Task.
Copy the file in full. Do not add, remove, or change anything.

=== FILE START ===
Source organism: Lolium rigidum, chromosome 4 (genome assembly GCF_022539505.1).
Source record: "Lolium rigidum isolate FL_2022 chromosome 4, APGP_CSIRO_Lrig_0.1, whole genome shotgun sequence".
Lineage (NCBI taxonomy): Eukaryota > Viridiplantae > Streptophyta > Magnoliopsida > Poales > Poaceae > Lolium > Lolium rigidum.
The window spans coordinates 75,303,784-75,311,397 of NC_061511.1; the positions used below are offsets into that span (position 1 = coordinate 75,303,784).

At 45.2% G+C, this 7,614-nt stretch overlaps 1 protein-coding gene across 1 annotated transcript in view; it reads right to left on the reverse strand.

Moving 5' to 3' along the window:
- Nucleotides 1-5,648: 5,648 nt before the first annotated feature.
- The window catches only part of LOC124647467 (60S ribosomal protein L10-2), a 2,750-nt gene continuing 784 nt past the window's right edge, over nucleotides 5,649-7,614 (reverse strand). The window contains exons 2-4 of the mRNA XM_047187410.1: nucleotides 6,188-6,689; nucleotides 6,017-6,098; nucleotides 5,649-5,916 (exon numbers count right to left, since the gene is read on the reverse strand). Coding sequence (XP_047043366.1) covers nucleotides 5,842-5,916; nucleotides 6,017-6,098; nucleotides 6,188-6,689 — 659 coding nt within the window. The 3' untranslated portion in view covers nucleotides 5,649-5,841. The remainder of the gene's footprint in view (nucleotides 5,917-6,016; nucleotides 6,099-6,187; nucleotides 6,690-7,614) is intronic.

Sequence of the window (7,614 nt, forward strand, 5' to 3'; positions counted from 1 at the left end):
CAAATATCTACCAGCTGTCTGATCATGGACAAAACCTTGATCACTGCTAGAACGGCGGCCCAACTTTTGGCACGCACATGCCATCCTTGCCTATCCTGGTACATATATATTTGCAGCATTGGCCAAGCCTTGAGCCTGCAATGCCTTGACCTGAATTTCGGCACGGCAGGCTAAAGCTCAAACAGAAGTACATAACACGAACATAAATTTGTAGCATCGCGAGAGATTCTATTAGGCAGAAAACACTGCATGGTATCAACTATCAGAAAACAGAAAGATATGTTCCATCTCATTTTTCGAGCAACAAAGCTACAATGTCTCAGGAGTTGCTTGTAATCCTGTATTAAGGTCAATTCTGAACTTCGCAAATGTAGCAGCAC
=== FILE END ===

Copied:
Source organism: Lolium rigidum, chromosome 4 (genome assembly GCF_022539505.1).
Source record: "Lolium rigidum isolate FL_2022 chromosome 4, APGP_CSIRO_Lrig_0.1, whole genome shotgun sequence".
Lineage (NCBI taxonomy): Eukaryota > Viridiplantae > Streptophyta > Magnoliopsida > Poales > Poaceae > Lolium > Lolium rigidum.
The window spans coordinates 75,303,784-75,311,397 of NC_061511.1; the positions used below are offsets into that span (position 1 = coordinate 75,303,784).

At 45.2% G+C, this 7,614-nt stretch overlaps 1 protein-coding gene across 1 annotated transcript in view; it reads right to left on the reverse strand.

Moving 5' to 3' along the window:
- Nucleotides 1-5,648: 5,648 nt before the first annotated feature.
- The window catches only part of LOC124647467 (60S ribosomal protein L10-2), a 2,750-nt gene continuing 784 nt past the window's right edge, over nucleotides 5,649-7,614 (reverse strand). The window contains exons 2-4 of the mRNA XM_047187410.1: nucleotides 6,188-6,689; nucleotides 6,017-6,098; nucleotides 5,649-5,916 (exon numbers count right to left, since the gene is read on the reverse strand). Coding sequence (XP_047043366.1) covers nucleotides 5,842-5,916; nucleotides 6,017-6,098; nucleotides 6,188-6,689 — 659 coding nt within the window. The 3' untranslated portion in view covers nucleotides 5,649-5,841. The remainder of the gene's footprint in view (nucleotides 5,917-6,016; nucleotides 6,099-6,187; nucleotides 6,690-7,614) is intronic.

Sequence of the window (7,614 nt, forward strand, 5' to 3'; positions counted from 1 at the left end):
CAAATATCTACCAGCTGTCTGATCATGGACAAAACCTTGATCACTGCTAGAACGGCGGCCCAACTTTTGGCACGCACATGCCATCCTTGCCTATCCTGGTACATATATATTTGCAGCATTGGCCAAGCCTTGAGCCTGCAATGCCTTGACCTGAATTTCGGCACGGCAGGCTAAAGCTCAAACAGAAGTACATAACACGAACATAAATTTGTAGCATCGCGAGAGATTCTATTAGGCAGAAAACACTGCATGGTATCAACTATCAGAAAACAGAAAGATATGTTCCATCTCATTTTTCGAGCAACAAAGCTACAATGTCTCAGGAGTTGCTTGTAATCCTGTATTAAGGTCAATTCTGAACTTCGCAAATGTAGCAGCAC